Refill the copier with paper. Take good notes for a fellow student that’s absent because of the flu. Clean off your table before you leave Taco Bell. Load the dishwasher so that the dishes get as clean as possible. Take the weird flavored Greek yogurt back to the dairy aisle that you decided you didn’t want. Clean up your popcorn and candy wrapper mess before you leave the theater.

Think of the next person. We tend to forget how much it matters to do the small, kind, extra things.  IT MATTERS.  A lot.

But here’s the thing:  you will probably never hear a thank you for it.

Do it anyway.

When you do things, do not let selfishness or pride be your guide. Instead, be humble and give more honor to others than to yourselves. Do not be interested only in your own life, but be interested in the lives of others.
Philippians 2: 3-4 NCV

Our House 

There’s something special about getting to renovate the house I grew up in.

In the process of removing the existing floors I’ve discovered the floors I walked on when I was a little girl. The brown and gold flecked linoleum in the kitchen and the solid hardwood in the bedrooms.

In our attempt to remove the wallpaper in the back bedroom I found the green and yellow flower patterned paper that decorated my older sisters’ room when they were teenagers.
And I found pink walls underneath the wallpaper in my dad’s office which used to be the room I shared with my younger sister when we were in elementary school.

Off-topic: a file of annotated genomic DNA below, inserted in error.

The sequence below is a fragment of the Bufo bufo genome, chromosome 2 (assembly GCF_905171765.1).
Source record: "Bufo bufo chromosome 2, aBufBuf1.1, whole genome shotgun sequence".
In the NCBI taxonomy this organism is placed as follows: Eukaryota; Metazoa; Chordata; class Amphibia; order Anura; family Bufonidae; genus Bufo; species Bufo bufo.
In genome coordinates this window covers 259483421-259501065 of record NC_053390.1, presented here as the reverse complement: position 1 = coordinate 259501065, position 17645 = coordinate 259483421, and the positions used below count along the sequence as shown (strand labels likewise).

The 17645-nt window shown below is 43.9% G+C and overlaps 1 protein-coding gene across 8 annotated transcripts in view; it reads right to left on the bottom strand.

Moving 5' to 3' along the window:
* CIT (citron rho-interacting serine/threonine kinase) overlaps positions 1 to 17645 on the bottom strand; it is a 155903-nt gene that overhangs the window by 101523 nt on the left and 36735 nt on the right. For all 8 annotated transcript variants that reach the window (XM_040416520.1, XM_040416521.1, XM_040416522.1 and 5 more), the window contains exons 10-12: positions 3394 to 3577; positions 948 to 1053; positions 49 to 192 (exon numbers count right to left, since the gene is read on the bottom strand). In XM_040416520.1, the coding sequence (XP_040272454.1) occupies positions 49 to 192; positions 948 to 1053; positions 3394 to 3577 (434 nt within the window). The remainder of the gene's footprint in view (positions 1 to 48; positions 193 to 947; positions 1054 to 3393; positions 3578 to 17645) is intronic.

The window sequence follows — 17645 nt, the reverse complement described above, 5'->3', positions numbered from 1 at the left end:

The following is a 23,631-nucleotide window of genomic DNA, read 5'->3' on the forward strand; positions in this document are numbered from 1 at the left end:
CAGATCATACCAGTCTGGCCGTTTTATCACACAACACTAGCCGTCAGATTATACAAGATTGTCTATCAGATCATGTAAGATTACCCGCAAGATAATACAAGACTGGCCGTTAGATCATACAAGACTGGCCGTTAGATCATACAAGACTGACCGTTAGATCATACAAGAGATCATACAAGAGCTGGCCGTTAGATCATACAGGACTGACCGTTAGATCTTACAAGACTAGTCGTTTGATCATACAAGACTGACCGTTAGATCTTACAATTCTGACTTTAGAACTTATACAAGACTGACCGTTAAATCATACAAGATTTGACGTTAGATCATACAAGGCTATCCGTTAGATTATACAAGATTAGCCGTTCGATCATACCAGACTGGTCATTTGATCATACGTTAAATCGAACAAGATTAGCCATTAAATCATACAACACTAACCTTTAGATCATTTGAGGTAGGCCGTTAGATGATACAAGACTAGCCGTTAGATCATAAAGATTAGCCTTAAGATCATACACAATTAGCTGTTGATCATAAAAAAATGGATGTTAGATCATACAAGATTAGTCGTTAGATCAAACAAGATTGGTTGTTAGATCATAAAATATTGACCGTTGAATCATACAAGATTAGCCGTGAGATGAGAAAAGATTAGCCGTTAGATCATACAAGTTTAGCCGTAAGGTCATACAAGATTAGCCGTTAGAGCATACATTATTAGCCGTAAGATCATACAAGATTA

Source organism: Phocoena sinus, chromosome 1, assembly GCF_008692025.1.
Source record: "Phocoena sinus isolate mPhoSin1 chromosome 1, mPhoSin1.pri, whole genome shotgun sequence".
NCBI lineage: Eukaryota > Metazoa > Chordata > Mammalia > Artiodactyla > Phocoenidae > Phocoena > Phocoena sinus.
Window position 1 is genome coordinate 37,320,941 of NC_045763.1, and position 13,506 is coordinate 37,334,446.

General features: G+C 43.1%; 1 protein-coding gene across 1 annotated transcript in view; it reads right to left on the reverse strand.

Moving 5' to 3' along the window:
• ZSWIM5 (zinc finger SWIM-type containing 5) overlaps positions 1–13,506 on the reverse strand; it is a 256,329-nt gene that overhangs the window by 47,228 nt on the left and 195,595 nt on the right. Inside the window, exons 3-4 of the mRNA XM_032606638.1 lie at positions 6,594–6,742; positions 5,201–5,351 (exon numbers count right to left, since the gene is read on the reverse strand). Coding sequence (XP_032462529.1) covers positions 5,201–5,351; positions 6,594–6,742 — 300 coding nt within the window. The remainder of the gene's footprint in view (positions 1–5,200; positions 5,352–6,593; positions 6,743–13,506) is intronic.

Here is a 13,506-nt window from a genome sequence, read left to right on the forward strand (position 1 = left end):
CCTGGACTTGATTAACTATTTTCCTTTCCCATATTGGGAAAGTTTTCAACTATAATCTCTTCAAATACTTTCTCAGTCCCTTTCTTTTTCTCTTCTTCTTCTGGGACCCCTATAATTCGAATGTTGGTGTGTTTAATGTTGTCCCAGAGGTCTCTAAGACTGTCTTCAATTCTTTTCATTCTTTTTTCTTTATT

I’d forgotten the floors and the yellow and green wallpaper and the pink walls. These discoveries have unlocked a flood of memories.

Like the time I was sitting in my sisters’ yellow and green bedroom listening to Elton John’s Tiny Dancer on the radio one Saturday morning.

And now I remember sharing our bedroom with my grandmother for a while. She slept in a hospital bed beside our bed and I was scared.

And when Mom cooked oyster stew and I only put the milky part in my bowl to eat with oyster crackers because I don’t like oysters. Or when Dad showed me the way to eat cereal so that the little Krispies wouldn’t stick to the sides of the bowl. I sill eat my cereal that way.

I know other memories will come. Sweet, sad, and joyful ones. Maybe some scary ones, too. I am who I am because of the life that happened in that house and the people that loved me there. Those that taught me there and cared for me there.

Mom and Dad struggled there and forgave each other there. Dad took care of Mom there. We all learned there.

Learned to live and care and forgive there.

We all learned to love there in our house.

But I am like an olive tree flourishing in the house of God; I trust in God’s unfailing love for ever and ever. For what you have done I will always praise you in the presence of your faithful people. And I will hope in your name, for your name is good. 

Psalm 52:8-9 

Heritage